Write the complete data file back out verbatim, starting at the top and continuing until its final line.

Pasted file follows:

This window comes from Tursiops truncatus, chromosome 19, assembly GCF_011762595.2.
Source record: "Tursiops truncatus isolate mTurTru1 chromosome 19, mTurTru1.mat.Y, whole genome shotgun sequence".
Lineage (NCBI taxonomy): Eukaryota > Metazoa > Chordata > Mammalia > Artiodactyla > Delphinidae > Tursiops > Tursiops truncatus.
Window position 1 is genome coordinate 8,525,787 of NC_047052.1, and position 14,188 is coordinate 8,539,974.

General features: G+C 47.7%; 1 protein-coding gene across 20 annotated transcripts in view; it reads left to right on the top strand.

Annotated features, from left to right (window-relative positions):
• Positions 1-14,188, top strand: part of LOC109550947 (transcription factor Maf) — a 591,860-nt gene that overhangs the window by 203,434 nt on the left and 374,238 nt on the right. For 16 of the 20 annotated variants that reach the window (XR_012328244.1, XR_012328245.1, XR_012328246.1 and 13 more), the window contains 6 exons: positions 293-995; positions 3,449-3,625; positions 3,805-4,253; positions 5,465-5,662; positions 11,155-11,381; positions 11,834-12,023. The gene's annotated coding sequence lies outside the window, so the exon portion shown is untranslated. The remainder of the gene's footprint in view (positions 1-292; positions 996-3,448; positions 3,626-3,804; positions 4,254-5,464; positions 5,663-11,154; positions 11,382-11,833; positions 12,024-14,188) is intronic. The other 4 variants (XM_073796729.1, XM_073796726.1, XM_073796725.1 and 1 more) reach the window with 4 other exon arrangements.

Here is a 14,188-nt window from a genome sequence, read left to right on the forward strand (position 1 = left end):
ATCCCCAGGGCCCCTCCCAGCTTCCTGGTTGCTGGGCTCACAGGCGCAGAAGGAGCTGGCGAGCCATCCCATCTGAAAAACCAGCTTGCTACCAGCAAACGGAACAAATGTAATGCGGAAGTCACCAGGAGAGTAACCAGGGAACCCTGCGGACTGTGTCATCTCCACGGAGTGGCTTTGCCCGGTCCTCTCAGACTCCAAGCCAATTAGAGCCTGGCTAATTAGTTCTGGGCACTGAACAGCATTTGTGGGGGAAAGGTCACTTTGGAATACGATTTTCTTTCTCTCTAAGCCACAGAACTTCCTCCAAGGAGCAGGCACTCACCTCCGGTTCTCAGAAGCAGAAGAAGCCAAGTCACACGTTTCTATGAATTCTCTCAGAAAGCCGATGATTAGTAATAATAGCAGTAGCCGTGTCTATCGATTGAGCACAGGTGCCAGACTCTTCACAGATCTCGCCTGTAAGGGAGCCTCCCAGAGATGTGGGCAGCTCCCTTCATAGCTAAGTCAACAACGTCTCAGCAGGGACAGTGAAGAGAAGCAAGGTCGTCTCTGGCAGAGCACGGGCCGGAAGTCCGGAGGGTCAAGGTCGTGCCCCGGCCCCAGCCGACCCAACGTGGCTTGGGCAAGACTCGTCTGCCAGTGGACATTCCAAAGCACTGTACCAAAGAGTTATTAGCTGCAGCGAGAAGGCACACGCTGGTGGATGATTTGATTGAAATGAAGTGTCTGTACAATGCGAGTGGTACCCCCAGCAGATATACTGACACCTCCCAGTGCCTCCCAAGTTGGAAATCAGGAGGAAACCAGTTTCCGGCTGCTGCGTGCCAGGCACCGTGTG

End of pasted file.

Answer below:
This window comes from Tursiops truncatus, chromosome 19, assembly GCF_011762595.2.
Source record: "Tursiops truncatus isolate mTurTru1 chromosome 19, mTurTru1.mat.Y, whole genome shotgun sequence".
Lineage (NCBI taxonomy): Eukaryota > Metazoa > Chordata > Mammalia > Artiodactyla > Delphinidae > Tursiops > Tursiops truncatus.
Window position 1 is genome coordinate 8,525,787 of NC_047052.1, and position 14,188 is coordinate 8,539,974.

General features: G+C 47.7%; 1 protein-coding gene across 20 annotated transcripts in view; it reads left to right on the top strand.

Annotated features, from left to right (window-relative positions):
• Positions 1-14,188, top strand: part of LOC109550947 (transcription factor Maf) — a 591,860-nt gene that overhangs the window by 203,434 nt on the left and 374,238 nt on the right. For 16 of the 20 annotated variants that reach the window (XR_012328244.1, XR_012328245.1, XR_012328246.1 and 13 more), the window contains 6 exons: positions 293-995; positions 3,449-3,625; positions 3,805-4,253; positions 5,465-5,662; positions 11,155-11,381; positions 11,834-12,023. The gene's annotated coding sequence lies outside the window, so the exon portion shown is untranslated. The remainder of the gene's footprint in view (positions 1-292; positions 996-3,448; positions 3,626-3,804; positions 4,254-5,464; positions 5,663-11,154; positions 11,382-11,833; positions 12,024-14,188) is intronic. The other 4 variants (XM_073796729.1, XM_073796726.1, XM_073796725.1 and 1 more) reach the window with 4 other exon arrangements.

Here is a 14,188-nt window from a genome sequence, read left to right on the forward strand (position 1 = left end):
ATCCCCAGGGCCCCTCCCAGCTTCCTGGTTGCTGGGCTCACAGGCGCAGAAGGAGCTGGCGAGCCATCCCATCTGAAAAACCAGCTTGCTACCAGCAAACGGAACAAATGTAATGCGGAAGTCACCAGGAGAGTAACCAGGGAACCCTGCGGACTGTGTCATCTCCACGGAGTGGCTTTGCCCGGTCCTCTCAGACTCCAAGCCAATTAGAGCCTGGCTAATTAGTTCTGGGCACTGAACAGCATTTGTGGGGGAAAGGTCACTTTGGAATACGATTTTCTTTCTCTCTAAGCCACAGAACTTCCTCCAAGGAGCAGGCACTCACCTCCGGTTCTCAGAAGCAGAAGAAGCCAAGTCACACGTTTCTATGAATTCTCTCAGAAAGCCGATGATTAGTAATAATAGCAGTAGCCGTGTCTATCGATTGAGCACAGGTGCCAGACTCTTCACAGATCTCGCCTGTAAGGGAGCCTCCCAGAGATGTGGGCAGCTCCCTTCATAGCTAAGTCAACAACGTCTCAGCAGGGACAGTGAAGAGAAGCAAGGTCGTCTCTGGCAGAGCACGGGCCGGAAGTCCGGAGGGTCAAGGTCGTGCCCCGGCCCCAGCCGACCCAACGTGGCTTGGGCAAGACTCGTCTGCCAGTGGACATTCCAAAGCACTGTACCAAAGAGTTATTAGCTGCAGCGAGAAGGCACACGCTGGTGGATGATTTGATTGAAATGAAGTGTCTGTACAATGCGAGTGGTACCCCCAGCAGATATACTGACACCTCCCAGTGCCTCCCAAGTTGGAAATCAGGAGGAAACCAGTTTCCGGCTGCTGCGTGCCAGGCACCGTGTG